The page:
Date: Tue, 15 Feb 2000 11:41:26 -0800
From: Sid Shniad <•••@••.•••>
Subject: PINOCHET MAY HAVE HAD CIA GO-AHEAD TO KILL TWO AMERICANS,
DOCUMENTS SHOW - The Guardian (London)
The Guardian (London) Monday February 14, 2000
PINOCHET MAY HAVE HAD CIA GO-AHEAD TO KILL TWO AMERICANS, DOCUMENTS SHOW
By Duncan Campbell in Los Angeles
The CIA may have given General Augusto Pinochet's govern-
ment the go-ahead to murder the young American writer on whom
the film Missing was based, according to newly declassified docu-
ments. The revelation is likely to weaken Gen Pinochet's case that
he was unaware of atrocities committed by his secret police when
he was Chile's dictator.
Two US citizens, Charles Horman, 31, and Frank Teruggi, 24,
were killed in Chile in 1973 following the military coup that over-
threw President Salvador Allende.
Both men had been supporters of Allende and had worked for a
newsletter sympathetic to him in the capital, Santiago.
Horman had spotted US warships off the Chilean coast at Val-
paraiso shortly after the coup and had believed this showed signs of
American connivance. Horman was given a lift back to Santiago by
a US military captain two days before he disappeared. His story
was told in Costa-Gavras's 1982 film Missing, which starred Jack
Teruggi, a friend of Horman's, was arrested by the secret po-
lice, held at the National Stadium in Santiago and had his throat
The US government released papers about the deaths in 1980,
apparently exonerating the US of any involvement. But some
documents remained classified. Now President Clinton has ordered
the declassification of "all documents that shed light on human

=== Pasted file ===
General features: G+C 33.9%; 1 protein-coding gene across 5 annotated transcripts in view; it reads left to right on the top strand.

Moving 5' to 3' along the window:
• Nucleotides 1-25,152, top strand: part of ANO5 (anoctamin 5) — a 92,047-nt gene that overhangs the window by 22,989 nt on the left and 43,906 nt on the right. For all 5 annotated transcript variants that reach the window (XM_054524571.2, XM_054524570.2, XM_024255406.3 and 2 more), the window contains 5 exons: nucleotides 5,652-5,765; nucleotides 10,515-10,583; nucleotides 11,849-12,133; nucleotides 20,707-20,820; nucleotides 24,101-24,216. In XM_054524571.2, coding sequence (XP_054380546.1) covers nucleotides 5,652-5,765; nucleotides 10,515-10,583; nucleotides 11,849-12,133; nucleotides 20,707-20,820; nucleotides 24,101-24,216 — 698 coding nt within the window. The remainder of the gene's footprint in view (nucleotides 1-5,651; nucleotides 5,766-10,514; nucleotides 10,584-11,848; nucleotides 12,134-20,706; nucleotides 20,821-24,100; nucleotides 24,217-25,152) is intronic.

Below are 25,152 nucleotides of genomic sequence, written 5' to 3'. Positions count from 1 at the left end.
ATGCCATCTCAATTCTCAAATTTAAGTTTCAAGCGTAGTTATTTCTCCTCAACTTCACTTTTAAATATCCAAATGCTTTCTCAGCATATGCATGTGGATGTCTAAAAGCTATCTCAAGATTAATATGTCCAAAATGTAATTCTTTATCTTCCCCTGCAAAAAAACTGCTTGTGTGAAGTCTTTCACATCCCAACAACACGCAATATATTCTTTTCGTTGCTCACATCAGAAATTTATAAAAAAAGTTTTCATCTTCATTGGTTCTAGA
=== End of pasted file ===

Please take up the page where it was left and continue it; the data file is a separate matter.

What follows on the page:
rights abuses... during and prior to the Pinochet era in Chile."
One declassified document states: "US intelligence may have
played a part in Horman's death. At best, it was limited to provid-
ing or confirming information that helped motivate his murder by
the government of Chile. At worst, US intelligence was aware the
government saw Horman in a rather serious light and US officials
did nothing to discourage the logical outcome of government of
The declassified material giving details of a subsequent inquiry
carried out by the American authorities into the deaths states: "[The
CIA] may have played an unfortunate part in Horman's death."
The implication is that the CIA indicated to the Chilean military
that Horman was a danger who could be eliminated without too
much risk of a fuss from the US.
Henry Kissinger, who was secretary of state during the period,
told the New York Times, which published the declassified material
yesterday, that if he had been made aware of the matter, he "would
have done something".
Horman's widow, Joyce, is now pressing the government for a
fuller investigation into the links between the US government and
The former army captain, Ray Davis, denies any involvement
with the deaths of the men, but told the inquiry that Horman and
Teruggi were "part of the problem".
Date: Wed, 16 Feb 2000 15:51:32 -0800
From: Sid Shniad <•••@••.•••>
The Globe and Mail Wednesday, February 16, 2000
COURT OPENS PINOCHET'S MEDICAL REPORT
Countries seeking extradition of former Chilean
dictator will get confidential look
By Alan Freeman, European Bureau; With reports from AFP and Reuters
London -- Four nations seeking the extradition of former Chilean
dictator Augusto Pinochet will get a confidential look at the
medical report that found the 84-year-old general unfit to stand trial
on torture charges.
A three-judge panel of the High Court here ruled that British
Home Secretary Jack Straw erred when he refused to disclose the
medical report, which Mr. Straw has said makes him inclined to
allow the general to return home to Chile on compassionate
grounds rather than face extradition to Spain.
"If ever there were a case in which the integrity of the